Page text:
Now the time has come for me to dig up an old corpse and give it new life. The corpse in question is twsinit from Bizarre Sources, a project where I once crammed the whole init program in Linux into 1 page of memory.
You see, any program that runs has memory allocated to it for things like code, data, stack, environment, etc. The normal size for init in Linux is about 1-1.5MB in memory. But the init process really only needs to do one job; it inherits all orphan processes and thus has to take care of its “children” terminating. Otherwise they turn into zombie processes.
To do that job you really dont need 1MB of code. So I wrote a program from scratch called twsinit that can do the job of starting the system and buring zombie processes. The last official release did the job in two pages of memory, 1 page code and 1 page stack. But another version after that did away with the stack page as well.
So right now Im digging around in my old code, relearning how it works, and then I need to move on to learning ARM assembly and calling conventions in ARM Linux. Shouldnt be too difficult.
After hooking up eight LED matrices in series, I could see that the LedControl library wasnt up to the task. After digging through the source code I realized what a peice of junk it was.
I had to do better myself. And did. I even ended up writing my new routine in assembler. Better optimized than even the code gcc managed to produce.
Source code in the form of an Atmel Studio project,
is available here: http://joonicks.eu/arduino/LedControl.zip
Finally got around to making a demonstration video of my current limiting and short circuit protection circuit.
Using a LED as a dummy load might not have been the best idea but at least it visualizes the concept in a simple way.
The circuit is intended as an extra protection layer between a power supply and the circuit that uses it. Instead of blowing fuses or magic smoke in case of overcurrent or short circuit, this concept circuit could be tuned to protect the power supply quite well and cheaply.
Though in case of bigger normal loads, the transistor cant be a flimsy BC547. With any luck it might manage a few hundred mA but at 500 mA it’d probably burn up pretty quick.
“Bigger” package arrived today from China. A whole bunch of good stuff. But a lot of it also needs header soldering before it can be put to use. The two ESP-12F modules will be especially tricky to solder any kind of headers on to, seeing as the connection points are not spaced the standard breadbord friendly distance.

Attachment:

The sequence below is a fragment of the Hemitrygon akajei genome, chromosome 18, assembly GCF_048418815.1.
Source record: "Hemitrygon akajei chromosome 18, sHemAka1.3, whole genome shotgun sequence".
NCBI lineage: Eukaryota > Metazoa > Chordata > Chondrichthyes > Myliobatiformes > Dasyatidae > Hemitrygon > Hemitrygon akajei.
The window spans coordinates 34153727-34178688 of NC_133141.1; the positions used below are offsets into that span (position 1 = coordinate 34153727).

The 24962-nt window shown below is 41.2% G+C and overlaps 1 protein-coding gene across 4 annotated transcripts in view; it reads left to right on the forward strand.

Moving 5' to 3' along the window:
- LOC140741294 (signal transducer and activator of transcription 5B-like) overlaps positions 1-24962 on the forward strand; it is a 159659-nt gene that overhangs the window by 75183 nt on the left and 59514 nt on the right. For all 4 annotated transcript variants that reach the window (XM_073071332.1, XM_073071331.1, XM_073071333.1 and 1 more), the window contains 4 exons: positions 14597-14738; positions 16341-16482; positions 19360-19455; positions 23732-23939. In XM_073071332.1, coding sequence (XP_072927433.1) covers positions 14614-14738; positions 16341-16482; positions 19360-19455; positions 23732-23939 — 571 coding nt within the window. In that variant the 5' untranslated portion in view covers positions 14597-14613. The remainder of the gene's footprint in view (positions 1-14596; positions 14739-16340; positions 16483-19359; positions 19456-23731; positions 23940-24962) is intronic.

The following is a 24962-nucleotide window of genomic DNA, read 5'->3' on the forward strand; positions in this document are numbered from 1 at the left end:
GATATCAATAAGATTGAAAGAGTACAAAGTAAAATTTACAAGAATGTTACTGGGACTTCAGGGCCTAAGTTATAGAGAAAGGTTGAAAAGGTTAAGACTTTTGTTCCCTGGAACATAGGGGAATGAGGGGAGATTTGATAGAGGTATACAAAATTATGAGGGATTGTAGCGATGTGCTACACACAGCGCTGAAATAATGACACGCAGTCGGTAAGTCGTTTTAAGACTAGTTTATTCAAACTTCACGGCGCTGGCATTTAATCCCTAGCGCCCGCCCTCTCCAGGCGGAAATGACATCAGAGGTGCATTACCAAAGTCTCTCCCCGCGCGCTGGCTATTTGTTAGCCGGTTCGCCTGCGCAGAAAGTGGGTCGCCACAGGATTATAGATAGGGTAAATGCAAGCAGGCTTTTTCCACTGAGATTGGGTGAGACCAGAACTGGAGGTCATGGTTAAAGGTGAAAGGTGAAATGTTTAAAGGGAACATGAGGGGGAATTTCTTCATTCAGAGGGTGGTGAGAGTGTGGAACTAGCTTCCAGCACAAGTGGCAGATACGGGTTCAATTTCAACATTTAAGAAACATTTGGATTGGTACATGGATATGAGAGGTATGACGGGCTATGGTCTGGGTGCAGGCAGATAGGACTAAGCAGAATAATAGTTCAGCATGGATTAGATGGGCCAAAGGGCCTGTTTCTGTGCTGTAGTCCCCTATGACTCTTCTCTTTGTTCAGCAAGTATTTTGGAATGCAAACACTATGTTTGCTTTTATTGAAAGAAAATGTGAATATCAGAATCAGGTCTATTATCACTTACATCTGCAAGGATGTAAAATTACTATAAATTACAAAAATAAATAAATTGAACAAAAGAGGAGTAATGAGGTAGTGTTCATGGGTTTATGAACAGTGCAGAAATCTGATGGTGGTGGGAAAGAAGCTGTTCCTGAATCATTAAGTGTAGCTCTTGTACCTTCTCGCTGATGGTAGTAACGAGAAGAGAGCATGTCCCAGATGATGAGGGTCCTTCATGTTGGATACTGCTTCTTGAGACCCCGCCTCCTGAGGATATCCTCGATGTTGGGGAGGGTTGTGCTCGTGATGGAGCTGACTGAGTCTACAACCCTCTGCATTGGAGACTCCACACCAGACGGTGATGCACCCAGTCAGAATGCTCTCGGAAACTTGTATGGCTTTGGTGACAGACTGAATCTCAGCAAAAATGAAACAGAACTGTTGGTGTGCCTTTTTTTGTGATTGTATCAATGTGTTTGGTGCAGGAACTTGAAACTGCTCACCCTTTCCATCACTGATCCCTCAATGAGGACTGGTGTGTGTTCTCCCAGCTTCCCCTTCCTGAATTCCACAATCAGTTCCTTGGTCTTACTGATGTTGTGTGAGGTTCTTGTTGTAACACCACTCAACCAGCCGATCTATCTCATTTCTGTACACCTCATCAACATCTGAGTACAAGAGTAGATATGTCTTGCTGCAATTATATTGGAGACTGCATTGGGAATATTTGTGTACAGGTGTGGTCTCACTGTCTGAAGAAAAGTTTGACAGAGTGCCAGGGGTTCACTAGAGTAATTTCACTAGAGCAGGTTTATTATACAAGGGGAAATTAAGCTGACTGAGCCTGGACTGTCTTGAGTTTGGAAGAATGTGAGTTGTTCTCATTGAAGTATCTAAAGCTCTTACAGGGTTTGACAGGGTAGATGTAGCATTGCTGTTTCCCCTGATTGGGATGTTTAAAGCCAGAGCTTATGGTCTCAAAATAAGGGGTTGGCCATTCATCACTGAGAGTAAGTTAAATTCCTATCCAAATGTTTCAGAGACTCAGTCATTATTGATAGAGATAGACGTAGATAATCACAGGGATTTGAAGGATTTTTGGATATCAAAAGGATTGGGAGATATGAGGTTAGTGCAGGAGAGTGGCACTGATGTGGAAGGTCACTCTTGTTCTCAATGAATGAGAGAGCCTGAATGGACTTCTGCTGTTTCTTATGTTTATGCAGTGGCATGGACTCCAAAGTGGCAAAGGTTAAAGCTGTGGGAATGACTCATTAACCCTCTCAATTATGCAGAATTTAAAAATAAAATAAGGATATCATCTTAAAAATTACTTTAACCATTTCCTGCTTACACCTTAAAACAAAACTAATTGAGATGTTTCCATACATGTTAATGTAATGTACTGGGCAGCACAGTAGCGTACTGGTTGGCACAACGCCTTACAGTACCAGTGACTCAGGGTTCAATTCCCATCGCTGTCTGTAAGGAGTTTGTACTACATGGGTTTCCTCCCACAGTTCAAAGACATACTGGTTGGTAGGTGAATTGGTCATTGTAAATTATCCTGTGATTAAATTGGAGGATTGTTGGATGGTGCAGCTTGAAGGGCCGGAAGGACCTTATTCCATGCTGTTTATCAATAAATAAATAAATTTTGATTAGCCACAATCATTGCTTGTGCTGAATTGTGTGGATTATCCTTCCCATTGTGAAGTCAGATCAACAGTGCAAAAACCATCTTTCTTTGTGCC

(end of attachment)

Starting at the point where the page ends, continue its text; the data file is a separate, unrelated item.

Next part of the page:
View the unboxing video on Youtube here: https://youtu.be/q4k5O6LL3a8
Its also my first unboxing video, so dont expect too much.
A small package arrived from far far awar with some new playthings for me.
- A small 128×32 pixel OLED display, I2C interface.
- 433MHz transmitter and receiver (two separate modules)
- Four 7-segment 4-digit LED thingamajingys
- Header pins…
Got the OLED working pretty quick.
Inspired by Kevin Darrahs video on Low Power Arduino! Deep Sleep Tutorial, I set out to see if I could apply some power saving to the basic blink program.
After the usual trial and error, I did get results. Normal current usage of lit/unlit Arduino nano running blink is 14/12mA. Replacing delay() with my own function going to sleep in power-down mode reduced the current to 6.6/4.6mA.
The power LED is always lit, consuming 2mA. Kevin was running his tests on a breadboard Atmega328P, obviously the Nano has a bunch more circuitry so thats where a bunch of current goes to.
And also, both the Arduino Nano and Arduino UNO will happily run off a 4 volt battery. Just connect + to the 5V rail (not VIN) and – to GND. I was using a battery from a mobile phone (nominal 3.7V but fully charged to 4V).
Source can be found here: PowerBlink.ino
Yesterday I realized I havent even tested the Raspberry Pi 3 that I got from China on the 29th of December, so this evening I spent setting it up.
Since I am an old slackware guy I have been looking at Slackware ARM. I grabbed my biggest MicroSD, a 64GB class 10 card I havent used for anything until now.
Setting up the card for boot was easy. Just dd the downloaded image to the card, dont need to bother about formatting or partitioning because the image contains the partition table already set up.
The installing all the packages took quite some time, but it all went smoothly. Configuring the network took several hours of trial and error though but got it working fine eventually.
In the future I want all my Raspberry/Arduino/ESP8266 devices on a local network even though I have a great ISP and probably could give all the devices a real internet address. But security-wise that wouldnt be the greatest idea ever…
But for now, I just plug in power and my little Raspberry shows up on a local IP listening intently for my ssh input.
I love Slackware. None of that sudo madness that Debian/Raspbian thinks is a security improvement…